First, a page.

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Boris Johnson warns of 'hard yards' as he prepares to submit Brexit plans

Victoria Jones/PA Wire

By David Hughes, PA Political Editor

Boris Johnson will know within days whether he can secure a Brexit deal with the European Union.

The Prime Minister's formal proposals are due to be submitted to Brussels later this week and Mr Johnson said it would soon become apparent if there is "no way of getting it over the line from their point of view".

Mr Johnson urged leaders in Brussels, Dublin and Berlin to work with him as the "rubber hits the road" on efforts to strike a deal ahead of the October 31 scheduled Brexit date.

His comments came after Dublin rejected proposals for customs posts along both sides of the Irish border to replace the backstop.

Irish state broadcaster RTE reported that the suggestion sent to the EU by the UK would lead to the posts being built between five and 10 miles back from the current border.

Deputy Irish premier Simon Coveney said Northern Ireland and the Republic of Ireland "deserve better".

But Mr Johnson said those were preliminary ideas that had been floated rather than the formal proposals which are expected to be set out later this week after the Tory conference finishes on Wednesday.

"They are not talking about the proposals we are going to be tabling, they are talking about stuff that went in previously," he told the BBC.

"But clearly this is the moment when the rubber hits the road.

"This is when the hard yards really are in the course of the negotiations."

The Irish border question has become the main stumbling block to a Brexit deal.

The backstop - a contingency plan which would keep Northern Ireland closely aligned to Brussels' customs and regulatory rules if no other method is found of preventing a hard border - is loathed by Brexiteers and Mr Johnson is determined to remove it from the Withdrawal Agreement that predecessor Theresa May negotiated with the EU.

"The difficulty really is going to be around the customs union and to what extent Northern Ireland can be retained within EU bodies at all," Mr Johnson said.

"We're going to make a very good offer, we are going to be tabling it very soon, but there is a difficulty if you try to keep Northern Ireland in a customs union because one of the basic things about being a country is you have a single customs perimeter and a single customs union."

The Prime Minister said he believed he had a "good solution" and "I very much hope that our European and EU friends in Brussels, in Dublin, in Germany as well, will want to take it forward".

He suggested that the Government would have a clear idea by the weekend whether a deal with the EU would be possible.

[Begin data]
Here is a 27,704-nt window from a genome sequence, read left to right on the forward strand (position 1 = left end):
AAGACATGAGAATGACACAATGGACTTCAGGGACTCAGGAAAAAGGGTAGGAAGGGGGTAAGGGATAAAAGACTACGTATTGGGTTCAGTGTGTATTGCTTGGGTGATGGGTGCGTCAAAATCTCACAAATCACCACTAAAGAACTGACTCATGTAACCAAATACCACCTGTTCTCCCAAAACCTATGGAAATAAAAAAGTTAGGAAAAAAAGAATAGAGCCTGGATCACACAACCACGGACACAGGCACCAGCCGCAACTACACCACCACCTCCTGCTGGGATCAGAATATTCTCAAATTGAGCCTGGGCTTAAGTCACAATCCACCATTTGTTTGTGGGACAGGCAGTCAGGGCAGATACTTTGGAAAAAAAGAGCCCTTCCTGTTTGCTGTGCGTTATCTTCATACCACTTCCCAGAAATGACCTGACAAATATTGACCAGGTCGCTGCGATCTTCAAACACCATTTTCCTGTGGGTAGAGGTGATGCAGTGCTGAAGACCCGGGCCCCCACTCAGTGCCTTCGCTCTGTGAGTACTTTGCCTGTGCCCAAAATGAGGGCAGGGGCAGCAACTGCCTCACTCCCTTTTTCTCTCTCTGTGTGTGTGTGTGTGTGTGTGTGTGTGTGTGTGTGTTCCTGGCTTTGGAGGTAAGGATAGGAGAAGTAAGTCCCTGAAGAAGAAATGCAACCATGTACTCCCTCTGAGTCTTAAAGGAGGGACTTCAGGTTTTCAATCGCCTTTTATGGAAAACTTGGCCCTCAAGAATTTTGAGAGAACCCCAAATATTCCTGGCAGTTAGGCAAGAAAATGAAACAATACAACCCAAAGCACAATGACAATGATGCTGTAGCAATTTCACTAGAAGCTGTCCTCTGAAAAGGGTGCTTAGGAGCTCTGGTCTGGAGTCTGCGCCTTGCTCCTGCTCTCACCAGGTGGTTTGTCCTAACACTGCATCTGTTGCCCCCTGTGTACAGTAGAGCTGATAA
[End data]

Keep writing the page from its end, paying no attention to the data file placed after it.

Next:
"We think it's a good proposal," he told LBC.

"Clearly, if there is no way of getting it over the line from their point of view, we will have to live with that."

The idea for the customs posts was contained in the so-called "non-papers" submitted by UK officials during recent technical discussions.

Mr Coveney tweeted: "Non-Paper = Non-Starter. Time the EU had a serious proposal from the UK Govt if a #Brexit deal is to be achievable in October. NI and IRE deserves better!"

European Commission spokeswoman Mina Andreeva said: "We have not received any proposals from the United Kingdom that meet all the objectives of the backstop, as we have been reiterating and demanding."

She added: "It's the UK's responsibility to come forward with workable and legally operational solutions that meet all of the objectives of the backstop."

Shadow Brexit secretary Sir Keir Starmer said: "If Boris Johnson had spent any time listening to businesses and communities in Northern Ireland, he would know that these proposals are utterly unworkable."

But Mr Johnson insisted "that is not what we are proposing at all", telling BBC Radio 4's Today programme it was "absolutely not" true that he wanted to create a hard border a few miles away from the actual border.

But he said it was a "reality" that some checks would be needed to create a "single customs territory" for the UK once it leaves the EU.

Meanwhile, The Times reported that Mr Johnson's plan to get around the Benn Act - the law aimed at preventing a no-deal Brexit without MPs' approval - would be to ask EU leaders to rule out any extension to the October 31 deadline.

Mr Johnson denied that was the case, adding: "In truth, we have not made any such request."

But he did appear to question whether the Benn Act had been drawn up in collaboration with other EU states following claims from Downing Street sources of "collusion with foreign powers".

There is a "legitimate question" to be asked about how the legislation came about, he said.

Mr Johnson dismissed as "absolute nonsense" a suggestion by his sister that his Brexit strategy could be being driven by the Prime Minister's hedge fund backers.

Rachel Johnson claimed last week that the tactics "could be from - who knows - people who have invested billions in shorting the pound" in the expectation of a no-deal Brexit".

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